The Collegian
Saturday, July 02, 2022

Former President Clinton addresses Obama supporters at VCU

Former President Bill Clinton speaks at VCU on 10/12/08.
Former President Bill Clinton speaks at VCU on 10/12/08.

Former President Bill Clinton spoke at Virginia Commonwealth University Sunday night. (Courtesy Dean Hoffmeyer/Richmond Times-Dispatch)

Former President Bill Clinton told an enthusiastic and attentive crowd at Virginia Commonwealth University Sunday night that during the last eight years, America has seen the largest increase in economic inequality since the 1920s.

"The cost of college education has gone up 75 percent," Clinton said. "The cost of health care has more than doubled, the cost of gasoline has exploded. Ninety percent of the benefits of the last decade have gone to the top 10 percent and over 40 percent to the top 1 percent."

Clinton spoke for 25 minutes in front of about 3,500 mostly college-aged people. He was there to support Sen. Barack Obama's presidential campaign, mainly discussing the turbulent economy and the underlying causes of last week's financial meltdown.

"Last week alone, America lost over a trillion dollars in wealth," he said.

Clinton blamed the radical fluctuation in the market on the Bush administration and Treasury Secretary Henry Paulson's push to allow short-selling.

When the crisis first surfaced, the Securities and Exchange Commission suspended short-selling, a practice that allows investors to invest by betting that a stock's value will decline, but reinstated it before last weeks collapse. During the Clinton administration, a regulation called the uptick rule was in place, which prevented short-sellers from driving the value of a stock down if that stock was already in sharp decline. The SEC eliminated the uptick rule in 2007.

Clinton, who has been criticized for giving Obama what appears to be a half-hearted endorsement, said that Obama had a "presidential moment" when the financial crisis hit.

Clinton said that he was impressed with Obama when the financial crisis hit: He did not immediately make a statement, but made sure he understood the problem and talked to the people who knew the most about it.

Obama's willingness to support the $700 billion bail out package -- even though it was unpopular -- also impressed Clinton, he said.

"In other words, he said, 'If you trust me to do what is right, I'll trust you to judge me accordingly, and I'm prepared to live with the consequences,'" Clinton said of Obama. "That's what a president should do in an emergency. He passed that test with flying colors."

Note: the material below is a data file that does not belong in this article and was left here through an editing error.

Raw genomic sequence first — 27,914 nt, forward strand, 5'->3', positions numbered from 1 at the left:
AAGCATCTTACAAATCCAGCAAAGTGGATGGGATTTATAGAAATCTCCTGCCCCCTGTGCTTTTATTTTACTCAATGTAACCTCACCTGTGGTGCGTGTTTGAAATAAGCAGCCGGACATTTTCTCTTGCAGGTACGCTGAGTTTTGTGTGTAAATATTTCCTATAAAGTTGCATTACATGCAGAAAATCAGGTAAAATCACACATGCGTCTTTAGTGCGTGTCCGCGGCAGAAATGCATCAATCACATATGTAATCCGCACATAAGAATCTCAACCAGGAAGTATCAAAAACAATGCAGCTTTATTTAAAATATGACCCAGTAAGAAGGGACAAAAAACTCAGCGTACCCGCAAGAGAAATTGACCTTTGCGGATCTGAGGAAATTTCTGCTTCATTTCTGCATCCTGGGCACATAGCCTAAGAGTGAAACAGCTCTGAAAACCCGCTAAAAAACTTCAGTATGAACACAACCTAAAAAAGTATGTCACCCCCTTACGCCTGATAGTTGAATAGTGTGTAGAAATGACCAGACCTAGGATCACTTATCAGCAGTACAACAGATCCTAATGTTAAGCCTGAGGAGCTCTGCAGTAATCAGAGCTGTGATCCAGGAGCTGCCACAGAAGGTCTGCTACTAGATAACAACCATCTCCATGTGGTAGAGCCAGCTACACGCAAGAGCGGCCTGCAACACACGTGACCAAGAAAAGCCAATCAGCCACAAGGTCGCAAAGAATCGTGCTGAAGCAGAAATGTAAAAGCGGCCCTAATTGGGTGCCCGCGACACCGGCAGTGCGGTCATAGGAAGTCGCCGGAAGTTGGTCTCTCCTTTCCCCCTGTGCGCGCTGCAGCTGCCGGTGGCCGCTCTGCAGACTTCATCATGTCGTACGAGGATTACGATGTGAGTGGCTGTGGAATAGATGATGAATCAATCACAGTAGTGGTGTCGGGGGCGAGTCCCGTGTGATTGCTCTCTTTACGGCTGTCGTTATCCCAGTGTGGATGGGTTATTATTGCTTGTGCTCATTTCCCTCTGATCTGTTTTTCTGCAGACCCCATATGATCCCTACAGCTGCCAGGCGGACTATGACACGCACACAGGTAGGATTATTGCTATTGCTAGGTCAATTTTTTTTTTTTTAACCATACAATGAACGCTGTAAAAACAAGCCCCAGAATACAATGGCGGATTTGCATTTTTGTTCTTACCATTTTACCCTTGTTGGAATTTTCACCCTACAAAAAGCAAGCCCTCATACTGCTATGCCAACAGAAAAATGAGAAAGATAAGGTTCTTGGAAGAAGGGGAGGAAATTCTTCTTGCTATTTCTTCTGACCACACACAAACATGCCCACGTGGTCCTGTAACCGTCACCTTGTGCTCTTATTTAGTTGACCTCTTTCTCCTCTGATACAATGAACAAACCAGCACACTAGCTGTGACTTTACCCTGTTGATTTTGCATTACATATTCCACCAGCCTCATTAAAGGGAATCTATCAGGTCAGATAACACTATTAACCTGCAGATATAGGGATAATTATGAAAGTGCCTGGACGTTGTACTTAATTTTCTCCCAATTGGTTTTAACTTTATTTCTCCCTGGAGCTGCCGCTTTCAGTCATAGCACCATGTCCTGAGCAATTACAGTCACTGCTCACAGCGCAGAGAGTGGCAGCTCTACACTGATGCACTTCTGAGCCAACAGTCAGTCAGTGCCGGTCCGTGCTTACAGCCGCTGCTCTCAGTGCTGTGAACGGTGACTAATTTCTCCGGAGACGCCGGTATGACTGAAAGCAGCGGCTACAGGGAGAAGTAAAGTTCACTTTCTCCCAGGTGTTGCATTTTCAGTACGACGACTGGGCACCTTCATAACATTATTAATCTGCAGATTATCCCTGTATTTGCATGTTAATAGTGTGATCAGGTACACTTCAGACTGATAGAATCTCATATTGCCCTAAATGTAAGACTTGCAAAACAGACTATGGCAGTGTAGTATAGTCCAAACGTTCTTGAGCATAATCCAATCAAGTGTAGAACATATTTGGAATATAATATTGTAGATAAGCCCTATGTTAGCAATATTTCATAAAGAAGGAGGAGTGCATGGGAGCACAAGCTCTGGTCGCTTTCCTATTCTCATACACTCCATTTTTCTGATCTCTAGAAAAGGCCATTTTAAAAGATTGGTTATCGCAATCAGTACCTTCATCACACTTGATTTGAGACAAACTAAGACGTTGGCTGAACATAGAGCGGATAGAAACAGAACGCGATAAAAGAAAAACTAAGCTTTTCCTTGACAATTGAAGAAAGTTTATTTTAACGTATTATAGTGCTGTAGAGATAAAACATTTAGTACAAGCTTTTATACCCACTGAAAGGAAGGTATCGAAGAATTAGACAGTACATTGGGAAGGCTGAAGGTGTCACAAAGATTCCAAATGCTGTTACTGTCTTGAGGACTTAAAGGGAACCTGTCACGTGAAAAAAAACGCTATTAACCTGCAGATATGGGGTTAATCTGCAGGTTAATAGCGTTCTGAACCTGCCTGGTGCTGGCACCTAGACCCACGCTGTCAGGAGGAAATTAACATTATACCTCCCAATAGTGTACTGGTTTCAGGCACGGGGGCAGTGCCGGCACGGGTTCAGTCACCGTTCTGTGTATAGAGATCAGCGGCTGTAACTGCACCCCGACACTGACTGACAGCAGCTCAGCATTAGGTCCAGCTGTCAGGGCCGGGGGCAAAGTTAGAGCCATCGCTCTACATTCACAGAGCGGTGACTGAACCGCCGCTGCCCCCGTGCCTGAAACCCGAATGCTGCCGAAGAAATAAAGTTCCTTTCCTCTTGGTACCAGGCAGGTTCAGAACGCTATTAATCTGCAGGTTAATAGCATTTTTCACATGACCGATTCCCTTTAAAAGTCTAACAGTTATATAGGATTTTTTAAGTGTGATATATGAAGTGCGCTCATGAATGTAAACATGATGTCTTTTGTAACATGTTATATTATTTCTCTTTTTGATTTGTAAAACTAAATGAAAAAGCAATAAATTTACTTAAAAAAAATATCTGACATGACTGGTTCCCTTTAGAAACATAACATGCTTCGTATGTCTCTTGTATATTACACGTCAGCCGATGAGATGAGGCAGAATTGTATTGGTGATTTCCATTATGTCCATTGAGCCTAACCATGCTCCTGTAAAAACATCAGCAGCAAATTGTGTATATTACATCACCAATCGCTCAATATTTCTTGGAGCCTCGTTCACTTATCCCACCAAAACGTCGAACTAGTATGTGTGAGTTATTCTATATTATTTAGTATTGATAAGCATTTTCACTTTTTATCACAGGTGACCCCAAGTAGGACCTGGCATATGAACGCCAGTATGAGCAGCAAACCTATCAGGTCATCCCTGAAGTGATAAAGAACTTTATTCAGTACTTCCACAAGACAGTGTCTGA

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Obama and Arizona Sen. John McCain, the Republican nominee, are battling for Virginia's 13 electoral votes, which haven't gone to a Democrat in the general election since 1964. Polls averages show Obama has a slight lead over McCain in Virginia, but many pundits consider the race still too close to call just weeks before the Nov. 4 contest. McCain's vice presidential nominee, Gov. Sarah Palin of Alaska, will speak Monday at the Richmond International Speedway.

Several major elections have gone to the Democrats in recent years, including the election of Tim Kaine as Virginia's governor and Jim Webb to U.S. Senate.

Clinton also endorsed Obama's energy proposal, saying that investing in energy independence would create jobs and strengthen national security. Securing the economy and creating energy independence were interrelated, he said.

"Obama says his energy plan will create 5 million jobs," he said. "Hillary said the same thing when she was running for president. I'm not running for anything. I don't have the incentive to not exaggerate. I think his plan will create far more than 5 million jobs if we make a commitment to maximum efficiency and maximum renewable energy.

"We had no job strategy because we got away from what we should have done -- what [Obama] will do -- and that is make a serious commitment to energy independence."

Clinton said that he watched the second presidential debate and said the main difference he saw in the candidates was their approach to health care.

"I listened to his opponent speak, and I thought he meant well," he said. "But when I heard Barack Obama talk, I said to myself, 'This guy understands the problem. He understands health care and he's got a proposal that will actually help Americans get coverage, keep coverage and break the back of this cost spiral.'"

The loudest applause from the crowd came when he said that Obama would help restore America's position in the world.

"He understands the limits of military force and that it should be used as a last resort and not a first," Clinton said.

Clinton closed his speech by demonstrating his famous ability to verbally attack Republicans.

"For six of the last eight years," he said, "we now know what happens when [Republicans] can actually do everything they promised to do because they had the White House and Congress. This is not about good people and bad people, this is about good ideas and bad ideas, and they have got us on the wrong course."

Several University of Richmond students who heard Clinton speak said that they came because they agreed with Clinton's policies during his presidency.

"I thought his health care initiative was really good, and he was great economically," sophomore Greg Wells said. "Even though he raised taxes, we still had a surplus when he left office."

Sophomore Haddis Tujuba said he agreed with Clinton's handling of the Bosnian crisis. In 1995, Clinton led NATO forces in air-strikes against the Bosnian Serb Army -- led by president Slobodan Milo\0x0161evi\0x0107 -- after word spread of vast ethnic cleansing in the region.

"I liked how he cleanly handled the Bosnia situation," he said. "Not like Iraq."

Contact staff writer David Larter at david.larter@richmond.edu

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